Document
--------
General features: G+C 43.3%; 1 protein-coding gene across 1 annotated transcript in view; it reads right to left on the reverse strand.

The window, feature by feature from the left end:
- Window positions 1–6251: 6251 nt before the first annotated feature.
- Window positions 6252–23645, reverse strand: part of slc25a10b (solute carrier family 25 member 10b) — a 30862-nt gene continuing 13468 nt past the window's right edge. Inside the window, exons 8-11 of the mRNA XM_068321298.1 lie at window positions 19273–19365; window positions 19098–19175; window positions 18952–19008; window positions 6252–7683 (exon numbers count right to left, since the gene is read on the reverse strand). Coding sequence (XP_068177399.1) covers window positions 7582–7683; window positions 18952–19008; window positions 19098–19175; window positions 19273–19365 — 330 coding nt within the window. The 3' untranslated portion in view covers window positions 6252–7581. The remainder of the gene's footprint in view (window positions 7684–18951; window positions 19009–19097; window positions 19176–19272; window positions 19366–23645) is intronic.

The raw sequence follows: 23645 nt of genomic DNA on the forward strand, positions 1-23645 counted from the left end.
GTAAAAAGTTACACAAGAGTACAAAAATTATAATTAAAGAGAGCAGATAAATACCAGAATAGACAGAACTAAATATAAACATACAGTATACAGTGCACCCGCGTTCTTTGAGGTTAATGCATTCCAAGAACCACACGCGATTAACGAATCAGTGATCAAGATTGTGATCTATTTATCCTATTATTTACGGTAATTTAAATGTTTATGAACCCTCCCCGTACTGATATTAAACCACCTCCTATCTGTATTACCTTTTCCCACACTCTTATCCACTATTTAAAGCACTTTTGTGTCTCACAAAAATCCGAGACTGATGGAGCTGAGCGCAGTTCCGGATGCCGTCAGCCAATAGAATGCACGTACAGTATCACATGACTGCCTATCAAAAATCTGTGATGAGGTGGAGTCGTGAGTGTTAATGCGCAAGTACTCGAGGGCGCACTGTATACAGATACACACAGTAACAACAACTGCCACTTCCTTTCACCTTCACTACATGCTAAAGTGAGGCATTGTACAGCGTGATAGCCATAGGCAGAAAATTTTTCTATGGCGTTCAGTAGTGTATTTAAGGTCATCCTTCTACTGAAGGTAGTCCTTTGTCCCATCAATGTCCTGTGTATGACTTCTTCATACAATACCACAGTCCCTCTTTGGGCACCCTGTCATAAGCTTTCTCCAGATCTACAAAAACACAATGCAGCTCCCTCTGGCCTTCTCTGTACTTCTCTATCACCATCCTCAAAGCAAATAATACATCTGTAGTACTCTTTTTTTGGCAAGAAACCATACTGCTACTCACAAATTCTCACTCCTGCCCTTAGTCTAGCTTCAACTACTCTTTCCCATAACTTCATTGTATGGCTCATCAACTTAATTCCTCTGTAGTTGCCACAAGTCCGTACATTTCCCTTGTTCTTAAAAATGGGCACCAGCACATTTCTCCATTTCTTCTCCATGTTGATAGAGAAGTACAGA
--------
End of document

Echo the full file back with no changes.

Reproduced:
General features: G+C 43.3%; 1 protein-coding gene across 1 annotated transcript in view; it reads right to left on the reverse strand.

The window, feature by feature from the left end:
- Window positions 1–6251: 6251 nt before the first annotated feature.
- Window positions 6252–23645, reverse strand: part of slc25a10b (solute carrier family 25 member 10b) — a 30862-nt gene continuing 13468 nt past the window's right edge. Inside the window, exons 8-11 of the mRNA XM_068321298.1 lie at window positions 19273–19365; window positions 19098–19175; window positions 18952–19008; window positions 6252–7683 (exon numbers count right to left, since the gene is read on the reverse strand). Coding sequence (XP_068177399.1) covers window positions 7582–7683; window positions 18952–19008; window positions 19098–19175; window positions 19273–19365 — 330 coding nt within the window. The 3' untranslated portion in view covers window positions 6252–7581. The remainder of the gene's footprint in view (window positions 7684–18951; window positions 19009–19097; window positions 19176–19272; window positions 19366–23645) is intronic.

The raw sequence follows: 23645 nt of genomic DNA on the forward strand, positions 1-23645 counted from the left end.
GTAAAAAGTTACACAAGAGTACAAAAATTATAATTAAAGAGAGCAGATAAATACCAGAATAGACAGAACTAAATATAAACATACAGTATACAGTGCACCCGCGTTCTTTGAGGTTAATGCATTCCAAGAACCACACGCGATTAACGAATCAGTGATCAAGATTGTGATCTATTTATCCTATTATTTACGGTAATTTAAATGTTTATGAACCCTCCCCGTACTGATATTAAACCACCTCCTATCTGTATTACCTTTTCCCACACTCTTATCCACTATTTAAAGCACTTTTGTGTCTCACAAAAATCCGAGACTGATGGAGCTGAGCGCAGTTCCGGATGCCGTCAGCCAATAGAATGCACGTACAGTATCACATGACTGCCTATCAAAAATCTGTGATGAGGTGGAGTCGTGAGTGTTAATGCGCAAGTACTCGAGGGCGCACTGTATACAGATACACACAGTAACAACAACTGCCACTTCCTTTCACCTTCACTACATGCTAAAGTGAGGCATTGTACAGCGTGATAGCCATAGGCAGAAAATTTTTCTATGGCGTTCAGTAGTGTATTTAAGGTCATCCTTCTACTGAAGGTAGTCCTTTGTCCCATCAATGTCCTGTGTATGACTTCTTCATACAATACCACAGTCCCTCTTTGGGCACCCTGTCATAAGCTTTCTCCAGATCTACAAAAACACAATGCAGCTCCCTCTGGCCTTCTCTGTACTTCTCTATCACCATCCTCAAAGCAAATAATACATCTGTAGTACTCTTTTTTTGGCAAGAAACCATACTGCTACTCACAAATTCTCACTCCTGCCCTTAGTCTAGCTTCAACTACTCTTTCCCATAACTTCATTGTATGGCTCATCAACTTAATTCCTCTGTAGTTGCCACAAGTCCGTACATTTCCCTTGTTCTTAAAAATGGGCACCAGCACATTTCTCCATTTCTTCTCCATGTTGATAGAGAAGTACAGA